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dc.contributor.authorMoore, V.-
dc.contributor.authorDavies, M.-
dc.identifier.citationAsia Pacific Journal of Clinical Nutrition, 2001; 10(2):113-117-
dc.description© Blackwell The definitive version is available at
dc.description.abstractIndividuals who were small at birth have an increased risk of cardiovascular disease in later life. Barker has put forward a hypothesis to explain this and other associations, known as the ‘fetal origins theory of adult disease’. It is proposed that chronic disease is the long-term outcome of physiological adaptations the unborn baby makes when it is undernourished, a process referred to as ‘programming’. Maternal nutrition is thought to be a major influence on programming, and growth in childhood as well as obesity in later life may modulate the propensity for disease acquired in the womb. While robust evidence to support specific nutritional interventions during pregnancy is currently lacking, the theory in general affirms broader public health nutritional strategies and policies to improve the social and economic status of women.-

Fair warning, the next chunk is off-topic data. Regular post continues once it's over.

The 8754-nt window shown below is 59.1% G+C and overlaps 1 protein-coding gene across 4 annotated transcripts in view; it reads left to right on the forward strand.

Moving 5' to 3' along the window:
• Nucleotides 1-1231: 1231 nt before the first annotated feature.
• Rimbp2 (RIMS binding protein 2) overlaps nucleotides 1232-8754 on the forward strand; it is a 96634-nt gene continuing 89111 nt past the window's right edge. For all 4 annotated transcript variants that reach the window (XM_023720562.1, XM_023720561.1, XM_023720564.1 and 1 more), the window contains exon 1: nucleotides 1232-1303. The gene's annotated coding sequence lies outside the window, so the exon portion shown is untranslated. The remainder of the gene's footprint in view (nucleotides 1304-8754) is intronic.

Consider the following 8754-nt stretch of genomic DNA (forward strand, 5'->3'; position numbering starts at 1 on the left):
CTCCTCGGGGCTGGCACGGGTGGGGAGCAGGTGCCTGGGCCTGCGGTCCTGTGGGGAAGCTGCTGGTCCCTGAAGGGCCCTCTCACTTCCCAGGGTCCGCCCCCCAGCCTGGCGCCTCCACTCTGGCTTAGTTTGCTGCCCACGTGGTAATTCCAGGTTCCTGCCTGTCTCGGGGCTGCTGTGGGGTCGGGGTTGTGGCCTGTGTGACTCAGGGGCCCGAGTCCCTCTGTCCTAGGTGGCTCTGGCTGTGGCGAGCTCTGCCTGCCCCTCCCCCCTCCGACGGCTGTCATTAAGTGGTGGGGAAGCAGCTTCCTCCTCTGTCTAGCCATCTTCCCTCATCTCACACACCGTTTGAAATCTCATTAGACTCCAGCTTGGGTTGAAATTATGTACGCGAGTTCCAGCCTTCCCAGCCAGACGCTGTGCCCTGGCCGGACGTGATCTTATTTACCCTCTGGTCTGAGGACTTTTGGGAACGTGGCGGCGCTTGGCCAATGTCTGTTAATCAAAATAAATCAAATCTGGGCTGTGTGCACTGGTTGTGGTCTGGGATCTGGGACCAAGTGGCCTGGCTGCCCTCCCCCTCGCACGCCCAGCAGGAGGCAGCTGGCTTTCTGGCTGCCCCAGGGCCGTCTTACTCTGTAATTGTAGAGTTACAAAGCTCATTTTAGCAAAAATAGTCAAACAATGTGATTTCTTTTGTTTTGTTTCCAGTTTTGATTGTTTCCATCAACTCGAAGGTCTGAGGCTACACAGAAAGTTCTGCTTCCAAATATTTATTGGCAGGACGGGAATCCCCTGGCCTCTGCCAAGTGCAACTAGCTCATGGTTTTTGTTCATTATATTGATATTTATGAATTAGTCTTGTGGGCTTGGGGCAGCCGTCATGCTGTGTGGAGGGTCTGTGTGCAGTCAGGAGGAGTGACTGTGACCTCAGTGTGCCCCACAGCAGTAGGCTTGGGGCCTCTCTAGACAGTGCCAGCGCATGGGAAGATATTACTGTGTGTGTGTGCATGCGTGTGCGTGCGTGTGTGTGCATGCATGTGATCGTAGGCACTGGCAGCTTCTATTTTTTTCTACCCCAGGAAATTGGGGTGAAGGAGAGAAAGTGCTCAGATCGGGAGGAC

dc.description.statementofresponsibilityVivienne Moore and Michael Davies-
dc.publisherBlackwell Science Asia-
dc.subjectPrenatal Exposure Delayed Effects-
dc.subjectCardiovascular Diseases-
dc.subjectPregnancy Outcome-
dc.subjectRisk Factors-
dc.subjectAdaptation, Physiological-
dc.subjectInfant, Newborn-
dc.subjectInfant, Low Birth Weight-
dc.subjectNutritional Physiological Phenomena-
dc.titleEarly life influences on later health: the role of nutrition-
dc.typeJournal article-
dc.identifier.orcidMoore, V. [0000-0001-9505-6450]-
dc.identifier.orcidDavies, M. [0000-0003-1526-0801]-
Appears in Collections:Aurora harvest 4
Obstetrics and Gynaecology publications

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